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The legalman rating was established by Secretary of the Navy John Chafee in early 1972, in response to a growing need for paralegal services. Rating conversions were open to Sailors ranging from second-class petty officers to master chief petty officers. By the conclusion of that year, 275 new legalmen already had taken part in a rigorous conversion course at the Naval Justice School and were providing essential legal services at commands around the globe.
Though enlisted personnel had been carrying out paralegal duties as early as World War II, calls for a separate legalman rating had increased significantly after the inception of the Navy Judge Advocate General’s (JAG) Corps five years earlier, in 1967. The legalman rating provided judge advocates and fleet commanders with personnel trained in court reporting, claims matters, investigations, legal assistance, and military justice matters, who could effectively keep records and conduct legal research.
“Today’s legalman community … has become the community of paralegals we wanted to be in 1972,” said Sanford "Sandy" Brink, a legalman rating “plank owner.”
For his first full tour as a legalman, Brink served as the leading petty officer aboard USS John F. Kennedy (CVA 67), where he helped manage nonjudicial punishment and courts-martial proceedings and carried out a wide range of legal assistance duties. Brink also was a court reporter for the investigation into the Kennedy’s collision with the USS Belknap (CG 26) in late 1975.
After numerous successful tours as a legalman, Brink was accepted into the JAG community’s limited duty officer (LDO) program and became a naval officer. He retired in 1996, after serving the organization for more than 20 years.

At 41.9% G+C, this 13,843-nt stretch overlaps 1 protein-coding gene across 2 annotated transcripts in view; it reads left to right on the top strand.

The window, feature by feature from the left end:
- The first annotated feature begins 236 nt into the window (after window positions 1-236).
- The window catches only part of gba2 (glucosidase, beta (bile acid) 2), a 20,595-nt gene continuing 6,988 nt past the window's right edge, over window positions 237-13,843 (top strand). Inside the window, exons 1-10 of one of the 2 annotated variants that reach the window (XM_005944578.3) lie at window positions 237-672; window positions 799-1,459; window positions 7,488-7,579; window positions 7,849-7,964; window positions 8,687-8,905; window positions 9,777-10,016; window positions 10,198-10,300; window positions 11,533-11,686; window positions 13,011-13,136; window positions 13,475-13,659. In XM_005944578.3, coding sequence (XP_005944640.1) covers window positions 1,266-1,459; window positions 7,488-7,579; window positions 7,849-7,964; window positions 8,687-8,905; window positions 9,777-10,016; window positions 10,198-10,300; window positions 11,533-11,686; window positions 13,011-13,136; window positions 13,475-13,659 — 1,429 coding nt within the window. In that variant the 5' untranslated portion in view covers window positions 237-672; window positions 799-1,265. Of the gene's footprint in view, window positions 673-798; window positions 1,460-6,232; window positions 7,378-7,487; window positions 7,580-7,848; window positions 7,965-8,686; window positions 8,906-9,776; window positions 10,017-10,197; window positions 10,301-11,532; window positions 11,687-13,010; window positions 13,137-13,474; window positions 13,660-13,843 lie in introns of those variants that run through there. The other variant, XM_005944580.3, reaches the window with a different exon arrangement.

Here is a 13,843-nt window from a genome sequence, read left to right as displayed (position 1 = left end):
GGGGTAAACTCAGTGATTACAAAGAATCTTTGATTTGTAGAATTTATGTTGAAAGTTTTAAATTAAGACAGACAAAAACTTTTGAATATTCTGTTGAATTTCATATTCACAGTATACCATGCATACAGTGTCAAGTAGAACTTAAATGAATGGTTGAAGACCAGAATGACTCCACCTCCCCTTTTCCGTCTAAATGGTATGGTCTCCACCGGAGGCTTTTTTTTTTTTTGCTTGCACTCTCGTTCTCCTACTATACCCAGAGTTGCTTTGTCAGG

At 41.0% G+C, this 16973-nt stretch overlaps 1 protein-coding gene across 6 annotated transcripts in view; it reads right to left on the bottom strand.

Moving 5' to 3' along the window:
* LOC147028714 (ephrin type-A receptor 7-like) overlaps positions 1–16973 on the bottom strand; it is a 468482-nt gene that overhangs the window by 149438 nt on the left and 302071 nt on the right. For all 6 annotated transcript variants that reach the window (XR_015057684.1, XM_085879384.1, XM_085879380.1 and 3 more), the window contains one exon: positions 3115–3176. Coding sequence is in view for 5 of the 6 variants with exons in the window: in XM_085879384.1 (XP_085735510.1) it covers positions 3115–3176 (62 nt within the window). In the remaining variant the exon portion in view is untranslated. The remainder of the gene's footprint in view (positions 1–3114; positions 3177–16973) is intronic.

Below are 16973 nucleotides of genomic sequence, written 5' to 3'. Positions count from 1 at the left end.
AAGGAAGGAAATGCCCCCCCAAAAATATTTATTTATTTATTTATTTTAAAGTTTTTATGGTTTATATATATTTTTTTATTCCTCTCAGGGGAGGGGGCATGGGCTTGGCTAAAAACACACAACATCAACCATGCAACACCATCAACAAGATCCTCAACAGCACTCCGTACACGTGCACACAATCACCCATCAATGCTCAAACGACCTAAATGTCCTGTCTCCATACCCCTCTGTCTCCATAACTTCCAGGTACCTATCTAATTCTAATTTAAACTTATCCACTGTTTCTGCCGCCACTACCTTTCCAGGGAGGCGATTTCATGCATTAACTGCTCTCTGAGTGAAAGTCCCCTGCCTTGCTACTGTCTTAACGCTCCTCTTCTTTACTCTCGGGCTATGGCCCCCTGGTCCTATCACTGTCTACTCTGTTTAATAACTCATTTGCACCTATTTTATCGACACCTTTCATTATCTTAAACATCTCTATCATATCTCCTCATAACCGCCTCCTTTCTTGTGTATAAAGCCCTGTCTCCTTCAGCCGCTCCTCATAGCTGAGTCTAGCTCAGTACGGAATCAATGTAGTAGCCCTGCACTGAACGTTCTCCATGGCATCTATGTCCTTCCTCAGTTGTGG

In the 50 years that followed its inception, the legalman rating grew and changed significantly. In 1976, a billet was established for a senior enlisted advisor to the JAG, who also would serve as the legalman community manager. In 1982, the LDO program was created, offering a pathway for legalmen who wanted to become naval officers.
In 1983, the first independent-duty legalmen – personnel with sufficient experience to serve autonomously legal advisers – were assigned to various commands. In 1990, legalman conversions were opened to third-class petty officers, as well.
More than 600 active and Reserve legalmen serve today. They play key roles at Region Legal Service Offices, Defense Service Offices, and at the Naval Justice School. Their paralegal skills support warfighters at sea, the Office of Military Commissions, and other joint operations. The legalman community is diverse and highly trained, and personnel have access to enriching mentorship and educational opportunities.
“Whether serving at sea or ashore, legalmen around the globe continue to lead the way, as highly skilled paralegals who are vital to the success of the wider JAG community and the Navy’s mission,” said Master Chief Legalman Brook Larkins, who currently serves as the senior enlisted advisor to the JAG and his leadership team.
In recent years, the legalman community has provided crucial legal support to the Navy’s response to the COVID-19 pandemic. Personnel have contributed to several complex legal investigations and large-scale claims efforts. Legalmen also have delivered essential assistance to numerous high-profile military justice proceedings, including courts-martial that have attracted a national spotlight.
Additionally, the community has expanded its training curricula and developed guidance to ensure legalmen skillsets are properly utilized in legal offices across the Navy enterprise. In 2020, changes were made to legalman conversion requirements, broadening career opportunities for a wider range of Sailors and boosting legalman recruitment. These reforms help ensure the rating is well-positioned for the future.
Brink calls his legalman experiences “some of the best days of [his] life.”
“The legalman community has become a great asset to the JAG Corps and to the Navy,” he said.
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